The health care provider may request a culture of the sputum (Gram-staining procedure) to isolate the causal bacteria and confirm that the bacteria are sensitive to the prescribed antibiotic. A complete blood count test will allow the provider to monitor elevated white cell counts that can indicate bacterial disease. Blood tests for specific organisms may be needed to further define the cause of the pneumonia. In severe cases, arterial blood gases may be used to assess oxygenation of the blood.

The diagnostic health care provider may also use a bronchoscope (flexible tube) to examine the lungs for swelling, inflammation, obstruction, or a tumor if the pneumonia is severe and not responding to treatment.

Treatment and therapy: Pneumonia is treated based on the cause of the disease. Antibiotics are used to treat bacterial pneumonia but are useless for viral pneumonia. Strains of bacteria that are resistant to antibiotics are making the treatment of pneumonia a challenge. Most people can be treated at home unless they have underlying chronic diseases such as cancer or are elderly or very young. In these cases, hospitalization is necessary to stabilize the person with intravenous antibiotics and fluids, and possibly oxygen therapy. Occasionally steroid drugs must be used to decrease inflammation or wheezing.

If a patient is allowed to recuperate at home, the health care provider will encourage increased fluid intake to loosen the lung secretions and allow the patient to expectorate (spit out) phlegm. Key to recovery is rest and symptom control, such as managing fever with acetaminophen or aspirin (no aspirin in children).

Sometimes postural drainage will be ordered for patients who need help removing phlegm. With assistance, the patient will lean over the side of the bed with head down and allow gravity to drain the lungs. Those assisting can gently but firmly pound the patient’s upper back to mechanically dislodge mucus. This can be done for about five to fifteen minutes, three times a day, or as tolerated by patients.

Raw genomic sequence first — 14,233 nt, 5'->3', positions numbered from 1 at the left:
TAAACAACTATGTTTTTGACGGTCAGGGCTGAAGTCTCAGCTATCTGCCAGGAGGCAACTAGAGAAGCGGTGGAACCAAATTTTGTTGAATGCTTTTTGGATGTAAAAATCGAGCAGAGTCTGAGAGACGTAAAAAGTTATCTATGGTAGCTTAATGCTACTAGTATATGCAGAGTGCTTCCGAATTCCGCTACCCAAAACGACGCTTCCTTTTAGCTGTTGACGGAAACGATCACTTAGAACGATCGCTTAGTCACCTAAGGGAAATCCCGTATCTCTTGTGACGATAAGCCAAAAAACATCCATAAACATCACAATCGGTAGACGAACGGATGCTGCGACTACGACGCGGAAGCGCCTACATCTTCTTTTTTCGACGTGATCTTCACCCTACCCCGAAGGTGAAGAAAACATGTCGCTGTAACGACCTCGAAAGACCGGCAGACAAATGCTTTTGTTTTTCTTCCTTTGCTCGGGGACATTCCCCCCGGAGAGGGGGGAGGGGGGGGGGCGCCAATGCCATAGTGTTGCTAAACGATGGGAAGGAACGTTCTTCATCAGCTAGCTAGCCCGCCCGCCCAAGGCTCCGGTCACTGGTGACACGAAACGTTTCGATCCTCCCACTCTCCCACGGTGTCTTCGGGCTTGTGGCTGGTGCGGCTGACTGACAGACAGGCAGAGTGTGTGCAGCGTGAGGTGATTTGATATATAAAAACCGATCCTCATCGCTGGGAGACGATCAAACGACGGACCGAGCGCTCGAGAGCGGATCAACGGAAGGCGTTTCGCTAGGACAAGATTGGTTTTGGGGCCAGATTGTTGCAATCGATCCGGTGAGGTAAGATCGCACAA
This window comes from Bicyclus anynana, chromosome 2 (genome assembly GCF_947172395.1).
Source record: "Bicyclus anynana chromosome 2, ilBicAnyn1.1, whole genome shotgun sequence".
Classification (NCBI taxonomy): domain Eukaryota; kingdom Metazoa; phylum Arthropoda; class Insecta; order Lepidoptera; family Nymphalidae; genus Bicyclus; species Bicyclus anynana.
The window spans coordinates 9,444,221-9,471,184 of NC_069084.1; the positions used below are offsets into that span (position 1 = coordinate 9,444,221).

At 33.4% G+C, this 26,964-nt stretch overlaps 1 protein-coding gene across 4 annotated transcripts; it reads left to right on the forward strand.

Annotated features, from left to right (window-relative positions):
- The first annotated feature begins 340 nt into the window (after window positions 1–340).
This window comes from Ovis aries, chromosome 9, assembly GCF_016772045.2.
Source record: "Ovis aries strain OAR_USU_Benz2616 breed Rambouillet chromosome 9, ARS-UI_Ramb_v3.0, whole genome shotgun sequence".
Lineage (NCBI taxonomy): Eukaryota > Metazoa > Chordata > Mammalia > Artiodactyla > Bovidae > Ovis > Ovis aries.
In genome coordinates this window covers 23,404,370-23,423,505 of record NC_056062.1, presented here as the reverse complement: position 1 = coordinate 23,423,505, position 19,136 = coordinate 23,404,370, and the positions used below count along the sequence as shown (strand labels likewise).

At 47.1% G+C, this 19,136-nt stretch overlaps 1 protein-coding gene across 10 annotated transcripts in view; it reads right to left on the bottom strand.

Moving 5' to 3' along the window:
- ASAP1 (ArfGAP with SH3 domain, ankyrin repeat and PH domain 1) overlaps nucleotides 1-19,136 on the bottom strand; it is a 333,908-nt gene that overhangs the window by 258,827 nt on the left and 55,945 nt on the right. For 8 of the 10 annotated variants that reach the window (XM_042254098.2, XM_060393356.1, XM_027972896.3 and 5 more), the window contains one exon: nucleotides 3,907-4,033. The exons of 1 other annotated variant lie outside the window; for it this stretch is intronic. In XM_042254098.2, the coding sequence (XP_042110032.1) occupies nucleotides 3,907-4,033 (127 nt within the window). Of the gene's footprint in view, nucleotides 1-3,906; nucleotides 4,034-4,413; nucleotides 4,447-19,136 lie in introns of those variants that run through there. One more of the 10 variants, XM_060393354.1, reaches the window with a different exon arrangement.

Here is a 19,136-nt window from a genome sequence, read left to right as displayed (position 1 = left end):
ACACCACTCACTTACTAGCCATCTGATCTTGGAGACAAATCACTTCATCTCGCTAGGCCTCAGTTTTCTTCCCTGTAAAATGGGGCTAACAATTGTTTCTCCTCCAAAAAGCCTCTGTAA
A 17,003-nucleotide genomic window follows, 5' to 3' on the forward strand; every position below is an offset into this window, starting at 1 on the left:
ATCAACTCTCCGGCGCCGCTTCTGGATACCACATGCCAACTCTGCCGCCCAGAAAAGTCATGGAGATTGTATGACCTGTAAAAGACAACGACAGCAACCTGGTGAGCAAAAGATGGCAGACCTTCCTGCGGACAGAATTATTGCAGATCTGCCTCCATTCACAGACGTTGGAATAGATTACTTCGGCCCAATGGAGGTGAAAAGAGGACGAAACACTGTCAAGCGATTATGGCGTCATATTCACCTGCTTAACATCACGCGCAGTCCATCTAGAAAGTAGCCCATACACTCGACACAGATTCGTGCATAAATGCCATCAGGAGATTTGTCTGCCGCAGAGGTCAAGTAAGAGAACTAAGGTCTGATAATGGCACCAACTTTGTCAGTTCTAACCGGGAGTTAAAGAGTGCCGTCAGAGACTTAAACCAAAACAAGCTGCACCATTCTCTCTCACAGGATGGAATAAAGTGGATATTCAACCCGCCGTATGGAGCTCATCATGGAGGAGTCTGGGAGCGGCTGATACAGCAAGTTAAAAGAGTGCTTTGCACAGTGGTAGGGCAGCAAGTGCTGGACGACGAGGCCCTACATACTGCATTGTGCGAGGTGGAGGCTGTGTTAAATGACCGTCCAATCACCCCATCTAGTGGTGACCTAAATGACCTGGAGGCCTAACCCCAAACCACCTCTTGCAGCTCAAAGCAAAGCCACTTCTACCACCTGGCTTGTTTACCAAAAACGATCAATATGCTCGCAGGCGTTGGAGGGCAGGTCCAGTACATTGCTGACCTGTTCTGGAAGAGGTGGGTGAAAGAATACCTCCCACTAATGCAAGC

Treatment for cancer patients with pneumonia must be aggressive and prompt. Bed rest and taking medications to expel phlegm to clear the airways may be prescribed. The health care provider must choose treatment approaches that complement the therapy that patients are receiving for their cancer so as not to decrease the immune response.

Alternative or complementary treatments offer no cure for pneumonia but may provide some symptom relief. Acupuncture can be used to relieve congestion and may improve generalized fatigue. Some people benefit from a warm bath or room vaporizer using either plain, distilled water or distilled water with essential oils like eucalyptus added. People with asthma should avoid heat inhalations as these can irritate sensitive lung tissue.

Other complementary treatments include massaging the upper back, taking homemade cough syrup of honey and other natural ingredients, and drinking echinacea herbal tea. Supplements such as zinc or vitamins A, C, and E may support the immune sytem.

Prognosis, prevention, and outcomes: Pneumonia can range in severity from mild to severe to fatal, depending on the cause and the age and health of patients. With adequate treatment of the cause, most pneumonia patients will show improvement within about two weeks. If patients have other compromising diseases, such as cancer, recovery may be slower. If patients fail to respond to treatment, they may die of respiratory failure.

Prevention is especially important for patients with cancer or infected with the human immunodeficiency virus (HIV). Measures to prevent infection include frequent washing of hands after blowing the nose or coughing, going to the bathroom, diapering a baby, and before and after food preparation. Immune-compromised people should avoid contact with anyone who has a cold or flu or has been exposed to these illnesses. They should also use a protective mask when cleaning to decrease exposure to dust and molds. The influenza and pneumonia vaccines may also be options and should be checked out with a health care provider.

Bibliography

Baez-Escudero, José L., et al. “Pneumocystis Carinii Pneumonia in Cancer Patients.” Abstracts in Hematology and Oncology 7.1 (2005). Print.

Cunha, Burke A., ed. Pneumonia Essentials. Royal Oak: Physicians’, 2007. Print.

Fein, Alan, et al. Diagnosis and Management of Pneumonia and Other Respiratory Infections. Caddo: Professional Communications, 1999. Print.

File, Thomas. Community-Acquired Pneumonia: Controversies and Questions. Philadelphia: Elsevier, 2013. Print.

Hasleton, Philip S. Spencer’s Pathology of the Lung. Cambridge: Cambridge UP, 2013. Print.

Lechner, Andrew J., George M. Matuschak, and David S. Brink. Respiratory: An Integrated Approach to Disease. New York: McGraw-Hill, 2012. Print.

Terry, Peter B. Lung Disorders: Your Annual Guide to Prevention, Diagnosis and Treatment. Baltimore: Johns Hopkins, 2013. Print.